I have this one class. I sometimes wonder whether or not they have a pulse. I’ve tried all year long to get them excited, but every time I try, all I get is… cricket cricket.
Today though, we talked about how humans get genetic diversity through meiosis and such, and we were talking about how there’s a tiny tiny chance (about 1 in 200 billion) of making a person exactly identical to you. All of a sudden, I had their attention. Then someone asked: Has it ever been done before? Had two people that were genetically identical but who weren’t identical twins? #extracredit. I guess we’ll see tomorrow.
But until then, I found some super cool resources that I’d love to show them one day when I get to the twin mini-lesson.
I’d love to show them this image: identical twins marrying identical twins and having babies:
And have them read this article: A Thing or Two About Twins from National Geographic to give them the twins perspective on being twins.
I would also love to delve into the nature versus nurture issue: do our genes make us who we are or is it the environment?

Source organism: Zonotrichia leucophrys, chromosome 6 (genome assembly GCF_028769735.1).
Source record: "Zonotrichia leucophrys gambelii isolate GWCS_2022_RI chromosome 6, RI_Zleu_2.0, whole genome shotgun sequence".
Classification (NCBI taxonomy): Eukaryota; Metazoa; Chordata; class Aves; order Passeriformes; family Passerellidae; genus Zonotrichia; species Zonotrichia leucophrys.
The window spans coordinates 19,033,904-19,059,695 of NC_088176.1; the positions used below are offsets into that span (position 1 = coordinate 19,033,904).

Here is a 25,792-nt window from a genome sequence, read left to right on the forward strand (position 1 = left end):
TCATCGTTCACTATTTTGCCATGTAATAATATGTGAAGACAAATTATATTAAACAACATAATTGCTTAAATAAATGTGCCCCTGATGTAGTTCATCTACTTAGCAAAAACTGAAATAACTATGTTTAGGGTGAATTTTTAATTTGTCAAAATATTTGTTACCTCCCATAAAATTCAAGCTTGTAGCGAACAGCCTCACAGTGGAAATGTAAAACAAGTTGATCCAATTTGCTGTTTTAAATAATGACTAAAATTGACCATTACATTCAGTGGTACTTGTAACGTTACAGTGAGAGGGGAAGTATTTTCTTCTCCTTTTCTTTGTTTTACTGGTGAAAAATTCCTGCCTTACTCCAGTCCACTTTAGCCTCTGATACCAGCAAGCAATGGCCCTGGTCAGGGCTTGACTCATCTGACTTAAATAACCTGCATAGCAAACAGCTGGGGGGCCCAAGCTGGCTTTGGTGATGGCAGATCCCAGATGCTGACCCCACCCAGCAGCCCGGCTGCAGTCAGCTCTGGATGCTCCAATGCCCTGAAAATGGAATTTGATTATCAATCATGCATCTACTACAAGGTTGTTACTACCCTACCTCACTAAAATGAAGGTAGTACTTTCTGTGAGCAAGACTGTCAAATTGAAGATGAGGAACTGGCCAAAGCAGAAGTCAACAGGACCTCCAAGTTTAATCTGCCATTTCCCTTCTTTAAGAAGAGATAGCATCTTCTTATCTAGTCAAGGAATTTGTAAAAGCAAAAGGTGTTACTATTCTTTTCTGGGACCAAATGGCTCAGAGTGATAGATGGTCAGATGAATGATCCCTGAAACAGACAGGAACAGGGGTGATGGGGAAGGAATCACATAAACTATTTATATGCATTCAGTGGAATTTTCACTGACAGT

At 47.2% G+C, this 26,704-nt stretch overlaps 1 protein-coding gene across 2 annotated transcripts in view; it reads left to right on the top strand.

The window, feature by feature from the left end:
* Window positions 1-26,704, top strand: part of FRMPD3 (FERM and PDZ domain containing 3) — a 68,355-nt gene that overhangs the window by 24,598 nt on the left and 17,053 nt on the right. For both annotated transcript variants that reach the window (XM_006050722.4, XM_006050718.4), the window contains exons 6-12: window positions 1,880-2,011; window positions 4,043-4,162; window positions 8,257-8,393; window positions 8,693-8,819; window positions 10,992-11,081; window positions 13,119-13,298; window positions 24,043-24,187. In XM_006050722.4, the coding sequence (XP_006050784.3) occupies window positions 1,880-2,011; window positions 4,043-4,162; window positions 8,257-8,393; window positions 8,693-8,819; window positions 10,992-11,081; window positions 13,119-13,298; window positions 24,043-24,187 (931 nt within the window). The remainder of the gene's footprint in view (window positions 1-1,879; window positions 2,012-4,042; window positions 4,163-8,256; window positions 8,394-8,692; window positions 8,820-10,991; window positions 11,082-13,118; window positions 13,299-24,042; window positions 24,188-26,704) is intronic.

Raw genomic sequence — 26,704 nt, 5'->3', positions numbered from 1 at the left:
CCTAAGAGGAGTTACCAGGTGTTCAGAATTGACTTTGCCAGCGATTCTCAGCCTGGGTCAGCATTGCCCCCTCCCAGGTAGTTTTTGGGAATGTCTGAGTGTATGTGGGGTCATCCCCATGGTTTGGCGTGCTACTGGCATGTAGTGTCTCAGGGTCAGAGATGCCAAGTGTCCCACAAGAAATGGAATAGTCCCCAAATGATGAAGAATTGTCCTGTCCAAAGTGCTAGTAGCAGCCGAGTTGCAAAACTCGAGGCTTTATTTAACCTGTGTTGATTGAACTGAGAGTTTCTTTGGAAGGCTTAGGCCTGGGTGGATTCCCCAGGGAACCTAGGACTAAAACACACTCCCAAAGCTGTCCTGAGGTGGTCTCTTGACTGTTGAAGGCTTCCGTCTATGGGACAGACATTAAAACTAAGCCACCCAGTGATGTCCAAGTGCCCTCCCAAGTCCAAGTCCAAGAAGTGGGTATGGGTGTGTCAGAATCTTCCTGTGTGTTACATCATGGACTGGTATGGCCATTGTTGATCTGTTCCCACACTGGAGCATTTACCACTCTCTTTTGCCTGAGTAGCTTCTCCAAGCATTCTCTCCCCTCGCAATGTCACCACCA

- NPR did an awesome piece on it called “Identical Strangers” in which they interviewed a set of identical twins who were adopted and raised by different families.
- Then I found this article on The Epigenetics of Identical Twins in which they get down to the chromosomal level and see how the epigenetic tags fade/get added over time in a pair of twin’s lifetimes.
- But I also found this one that studies several sets of twins that were separated from birth and the striking similarities even though they weren’t raised in the same environment. It’s called “Twins Separated at Birth Reveal Staggering Influence of Genetics”